Searching for junks and sampans

‘<a href="http://bishop.slq.qld.gov.au/view/action/singleViewer.do?dvs=1540263437073~326&amp;locale=en_AU&amp;metadata_object_ratio=14&amp;show_metadata=true&amp;VIEWER_URL=/view/action/singleViewer.do?&amp;DELIVERY_RULE_ID=10&amp;frameId=1&amp;usePid1=true&amp;usePid2=true" target="_blank" rel="noopener">Sailing from Goondi to Geraldton</a>’, circa 1902. John Oxley Library, State Library of Queensland.

Sailing from Goondi to Geraldton’, circa 1902. John Oxley Library, State Library of Queensland.

Volunteer researcher Aliza Chin shares her investigations of late 19th-century Chinese vessels built in Australia.

A research adventure

For the past two months, I have been a volunteer researcher at the Museum. I have become an explorer who conducts archival deep dives, a decipherer and editor of Trove auto-text, an appraiser of photographs stored away in digital collections, swinging between feelings of elation and frustration, in between clicks and scrolls. If you don’t know Trove, it is an Australian online library database aggregator; a free faceted-search engine hosted by the National Library of Australia,[1] in partnership with content providers including members of the National & State Libraries Australasia.[2] It is one of the most well-respected[3] and accessed GLAM services in Australia, with over 70,000 daily users.

To say that the experience has equipped me with new skills in my field would be an understatement, but this blog entry is not about me. Rather, it is about the issues and new sources encountered and uncovered in the little-studied area of Chinese shipbuilding; specifically, vessels that were made here in Australia between the 1870s and early 1900s. Dr Stephen Gapps has been researching sampans and junks for a while and invited me to help with this project.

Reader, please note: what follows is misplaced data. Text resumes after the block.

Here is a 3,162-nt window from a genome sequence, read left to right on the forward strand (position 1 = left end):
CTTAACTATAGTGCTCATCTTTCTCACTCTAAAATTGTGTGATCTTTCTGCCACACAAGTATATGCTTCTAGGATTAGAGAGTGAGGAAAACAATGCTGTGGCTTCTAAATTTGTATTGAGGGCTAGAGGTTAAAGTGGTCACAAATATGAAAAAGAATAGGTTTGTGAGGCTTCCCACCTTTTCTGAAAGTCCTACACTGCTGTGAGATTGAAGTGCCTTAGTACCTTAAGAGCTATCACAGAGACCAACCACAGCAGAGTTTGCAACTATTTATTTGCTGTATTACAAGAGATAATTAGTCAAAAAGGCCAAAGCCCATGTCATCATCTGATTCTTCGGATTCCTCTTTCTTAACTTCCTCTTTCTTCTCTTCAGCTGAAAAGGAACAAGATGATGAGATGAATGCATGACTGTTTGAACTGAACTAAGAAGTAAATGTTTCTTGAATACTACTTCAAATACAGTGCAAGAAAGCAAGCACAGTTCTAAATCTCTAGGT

Continue reading

The value of volunteers

Mature age volunteers are the ‘lifeblood’ of the museum. Their experience and passion are what our visitors enjoy. Image: ANMM.

Mature age volunteers are the ‘lifeblood’ of the museum. Their experience and passion are what our visitors enjoy. Image: ANMM.

Did you know that here at the museum we have over 1200 volunteers? Some 450 regularly volunteer onsite.

Volunteers are extremely important to our visitor experiences and a big part of our 4.5-star rating on TripAdvisor. Continue reading

Farewell Fremantle

Tomorrow (6 January) Endeavour will depart Fremantle at 11 am with a new voyage crew onboard, destined for Albany. If you are in the area, please feel free to come down and bid us farewell!

We are due to arrive at Albany Waterfront Marina, Princess Royal Harbour on 12 January and will be open to the public from 14 – 18 January.

Anyone interested in volunteering as a guide or overnight shipkeeper during our Albany port visit, please get in touch. All of the information can be found on our website.

Fair winds!

Volunteer callout: Western Australia

We are in need of additional volunteer visitor guides and overnight shipkeepers  for our upcoming port visits in Western Australia.  No experience is necessary and full training is provided. If you are interested, we’d love to hear from you.

Port dates
Fremantle: 14 Oct – 1 Nov 2011
Bunbury: 9 – 13 Nov 2011
Albany: 14 – 18 Jan 2012

As a guide you will share the history of this great vessel with the visitors onboard Endeavour. Don’t worry – you will be provided information packs and training! You’ll be surprised how much you’ll learn after a day onboard Endeavour!